There’s no doubt we’re facing a serious cyber security skills gap and unless we do more to address it, we will face increasingly serious and costly data breaches. Earlier in June, I made the trip down to Wales to attend Digital 2015, a two-day conference where leading technology experts across a number of different sectors were invited to network and share their industry insights. Digital 2015 was the first event delivered as part of a longer-term vision to cement a digital legacy for Wales.
With so much technical expertise in one place, this presented a perfect opportunity to find out how cybersecurity ranked amongst attendees’ digital skillsets. I teamed up with Dr Adrian Davis, managing director for EMEA at (ISC)2 to do a little experiment: after every session in the cybersecurity track, we sent a quiz to delegates using the event’s app asking them a series of questions based on the third edition of the Official (ISC)² Guide to the CISSP CBK. Our sample included a range of job roles, from software developers to network administrators.
In total, over 150 attendees responded to 24 questions. The audience got only 46 percent of the questions correct, with wide variations across the three domains investigated. The management domain scored highest, with 75 percent answered correctly; followed by the technical domain with 38 percent; and finally, the software development domain with only 25 percent of questions answered correctly by respondents.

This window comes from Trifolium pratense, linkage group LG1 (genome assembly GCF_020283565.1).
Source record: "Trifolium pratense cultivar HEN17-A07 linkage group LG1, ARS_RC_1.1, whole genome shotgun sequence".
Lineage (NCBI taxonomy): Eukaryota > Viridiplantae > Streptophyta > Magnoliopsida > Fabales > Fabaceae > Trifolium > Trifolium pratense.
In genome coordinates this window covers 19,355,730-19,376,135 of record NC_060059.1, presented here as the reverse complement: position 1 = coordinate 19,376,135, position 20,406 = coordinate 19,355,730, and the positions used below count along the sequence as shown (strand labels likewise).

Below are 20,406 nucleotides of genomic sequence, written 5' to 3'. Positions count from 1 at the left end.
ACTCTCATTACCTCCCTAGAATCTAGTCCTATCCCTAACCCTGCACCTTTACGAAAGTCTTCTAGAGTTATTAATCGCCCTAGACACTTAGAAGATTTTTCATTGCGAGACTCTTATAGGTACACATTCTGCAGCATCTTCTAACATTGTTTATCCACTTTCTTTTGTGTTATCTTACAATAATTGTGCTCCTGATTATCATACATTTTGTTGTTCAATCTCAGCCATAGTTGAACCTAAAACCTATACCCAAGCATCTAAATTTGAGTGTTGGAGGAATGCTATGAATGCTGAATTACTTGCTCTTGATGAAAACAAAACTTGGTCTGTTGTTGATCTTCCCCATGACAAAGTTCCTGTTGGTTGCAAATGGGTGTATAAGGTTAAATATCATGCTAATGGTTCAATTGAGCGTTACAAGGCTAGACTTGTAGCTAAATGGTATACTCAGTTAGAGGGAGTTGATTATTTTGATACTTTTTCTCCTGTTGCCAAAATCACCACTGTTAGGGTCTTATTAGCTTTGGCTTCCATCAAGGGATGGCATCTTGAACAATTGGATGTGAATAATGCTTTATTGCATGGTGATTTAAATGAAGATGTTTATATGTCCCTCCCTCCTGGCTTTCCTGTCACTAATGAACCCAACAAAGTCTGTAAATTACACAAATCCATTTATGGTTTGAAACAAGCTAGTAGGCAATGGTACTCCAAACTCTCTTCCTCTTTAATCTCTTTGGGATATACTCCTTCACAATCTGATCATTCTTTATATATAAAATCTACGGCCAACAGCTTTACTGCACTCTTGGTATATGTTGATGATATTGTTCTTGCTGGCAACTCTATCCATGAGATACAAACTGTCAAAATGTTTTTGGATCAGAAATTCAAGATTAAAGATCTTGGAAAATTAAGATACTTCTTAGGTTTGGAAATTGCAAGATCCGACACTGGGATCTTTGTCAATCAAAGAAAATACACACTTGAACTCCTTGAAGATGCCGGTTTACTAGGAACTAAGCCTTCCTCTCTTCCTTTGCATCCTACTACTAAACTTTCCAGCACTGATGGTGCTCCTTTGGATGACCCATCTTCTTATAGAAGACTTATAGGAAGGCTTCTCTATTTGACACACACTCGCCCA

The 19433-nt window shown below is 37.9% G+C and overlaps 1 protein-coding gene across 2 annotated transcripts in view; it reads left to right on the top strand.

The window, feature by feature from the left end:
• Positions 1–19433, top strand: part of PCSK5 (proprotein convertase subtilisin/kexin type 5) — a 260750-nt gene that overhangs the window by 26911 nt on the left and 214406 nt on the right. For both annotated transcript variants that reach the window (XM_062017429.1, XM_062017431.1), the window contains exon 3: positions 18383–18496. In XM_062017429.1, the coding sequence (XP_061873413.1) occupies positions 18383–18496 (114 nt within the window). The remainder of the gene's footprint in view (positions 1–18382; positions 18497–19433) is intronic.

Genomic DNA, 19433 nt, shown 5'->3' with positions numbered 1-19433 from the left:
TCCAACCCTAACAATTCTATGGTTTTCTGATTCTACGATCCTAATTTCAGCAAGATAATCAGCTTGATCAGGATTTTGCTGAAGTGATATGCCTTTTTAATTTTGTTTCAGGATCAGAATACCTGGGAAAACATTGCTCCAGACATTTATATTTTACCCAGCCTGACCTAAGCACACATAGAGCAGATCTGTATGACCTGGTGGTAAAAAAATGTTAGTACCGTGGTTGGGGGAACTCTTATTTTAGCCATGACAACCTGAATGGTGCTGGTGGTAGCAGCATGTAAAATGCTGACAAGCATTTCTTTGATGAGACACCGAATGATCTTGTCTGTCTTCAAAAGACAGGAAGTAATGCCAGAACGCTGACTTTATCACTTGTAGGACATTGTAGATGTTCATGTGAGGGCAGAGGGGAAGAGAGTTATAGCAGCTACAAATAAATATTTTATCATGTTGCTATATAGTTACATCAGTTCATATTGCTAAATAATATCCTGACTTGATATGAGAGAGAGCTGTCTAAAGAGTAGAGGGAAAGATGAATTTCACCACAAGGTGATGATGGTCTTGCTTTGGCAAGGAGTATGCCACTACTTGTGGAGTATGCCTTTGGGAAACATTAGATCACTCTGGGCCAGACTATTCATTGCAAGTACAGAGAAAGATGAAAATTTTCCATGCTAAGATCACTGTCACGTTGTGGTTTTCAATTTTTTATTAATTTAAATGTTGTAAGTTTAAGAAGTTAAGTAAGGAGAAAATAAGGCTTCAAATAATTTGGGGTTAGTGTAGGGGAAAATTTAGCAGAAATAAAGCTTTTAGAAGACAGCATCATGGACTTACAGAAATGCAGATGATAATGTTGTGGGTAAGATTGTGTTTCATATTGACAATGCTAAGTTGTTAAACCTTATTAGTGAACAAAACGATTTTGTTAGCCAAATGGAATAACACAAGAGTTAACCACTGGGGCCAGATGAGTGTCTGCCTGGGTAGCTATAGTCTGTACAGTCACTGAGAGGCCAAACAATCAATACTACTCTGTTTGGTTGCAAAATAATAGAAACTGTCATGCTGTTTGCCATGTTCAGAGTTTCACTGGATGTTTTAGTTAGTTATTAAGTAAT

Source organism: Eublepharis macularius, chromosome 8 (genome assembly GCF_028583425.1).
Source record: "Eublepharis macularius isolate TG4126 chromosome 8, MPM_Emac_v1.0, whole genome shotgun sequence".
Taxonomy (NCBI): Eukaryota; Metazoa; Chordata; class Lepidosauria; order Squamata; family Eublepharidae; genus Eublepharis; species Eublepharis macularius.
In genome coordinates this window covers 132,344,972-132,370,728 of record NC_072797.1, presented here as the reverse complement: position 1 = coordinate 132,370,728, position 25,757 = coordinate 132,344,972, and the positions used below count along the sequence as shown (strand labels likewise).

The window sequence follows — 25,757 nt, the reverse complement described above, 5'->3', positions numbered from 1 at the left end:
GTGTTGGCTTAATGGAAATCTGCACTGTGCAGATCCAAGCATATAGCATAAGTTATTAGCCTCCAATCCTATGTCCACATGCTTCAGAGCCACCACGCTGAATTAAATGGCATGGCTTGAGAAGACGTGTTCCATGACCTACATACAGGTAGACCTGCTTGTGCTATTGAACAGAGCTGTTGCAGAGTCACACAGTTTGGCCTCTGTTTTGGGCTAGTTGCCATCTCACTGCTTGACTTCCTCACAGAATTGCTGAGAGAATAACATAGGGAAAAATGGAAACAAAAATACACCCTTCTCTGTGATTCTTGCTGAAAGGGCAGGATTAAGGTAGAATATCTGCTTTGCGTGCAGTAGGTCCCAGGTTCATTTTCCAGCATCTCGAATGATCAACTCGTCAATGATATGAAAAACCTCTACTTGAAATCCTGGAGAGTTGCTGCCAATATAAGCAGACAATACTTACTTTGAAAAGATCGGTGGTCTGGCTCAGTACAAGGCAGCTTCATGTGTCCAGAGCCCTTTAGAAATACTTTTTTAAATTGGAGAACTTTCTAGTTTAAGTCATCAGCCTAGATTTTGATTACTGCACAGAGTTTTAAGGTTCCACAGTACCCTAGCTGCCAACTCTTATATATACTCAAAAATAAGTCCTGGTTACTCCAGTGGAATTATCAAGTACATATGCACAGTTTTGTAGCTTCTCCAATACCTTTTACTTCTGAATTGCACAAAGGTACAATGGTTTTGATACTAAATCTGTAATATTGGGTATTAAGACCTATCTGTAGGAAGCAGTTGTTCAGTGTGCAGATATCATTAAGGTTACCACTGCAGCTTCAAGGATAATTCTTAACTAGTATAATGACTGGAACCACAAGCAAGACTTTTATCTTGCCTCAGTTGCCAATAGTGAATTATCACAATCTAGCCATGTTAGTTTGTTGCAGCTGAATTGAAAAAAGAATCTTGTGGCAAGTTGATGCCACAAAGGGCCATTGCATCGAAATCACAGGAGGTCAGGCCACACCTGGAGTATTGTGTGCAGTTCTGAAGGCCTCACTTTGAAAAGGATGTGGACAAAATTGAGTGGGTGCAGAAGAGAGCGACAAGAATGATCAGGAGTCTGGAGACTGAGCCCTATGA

Much has been said about the skills gap, and these results are a clear demonstration of how much we still need to overcome. Adrian argued that if experienced professionals can’t get the basics right, then we will see the same issues – such as poor software coding – appear time and time again. He noted that these issues will also cause a reduction in the quality of teaching and professional experience both now and in the future.
The (ISC)2 Global Information Security Workforce Study 2015, released earlier this year, sampled nearly 14,000 professionals globally. Survey respondents identified poor software development as a major cause of security problems as well as a dire need to widen and deepen cybersecurity education across all academic levels.
These global results are consistent with what we found on a micro scale: Without properly developing software by building security in from the start, entry points will continue to be available to malicious actors, causing end-users to suffer. A lack of adequate security education will result in continued costly data breaches for businesses.
Our impromptu survey suggested that a mixed IT audience was lacking fundamental security knowledge. As a profession, we need to redouble efforts to ensure that security is incorporated into all educational programmes from employee training to computer science degrees. Only by establishing security as fundamental to all things computing related, we will be able to support the growth of a secure cyberspace.
Jason Hart, (ISC)2 member and VP identity and data protection at Gemalto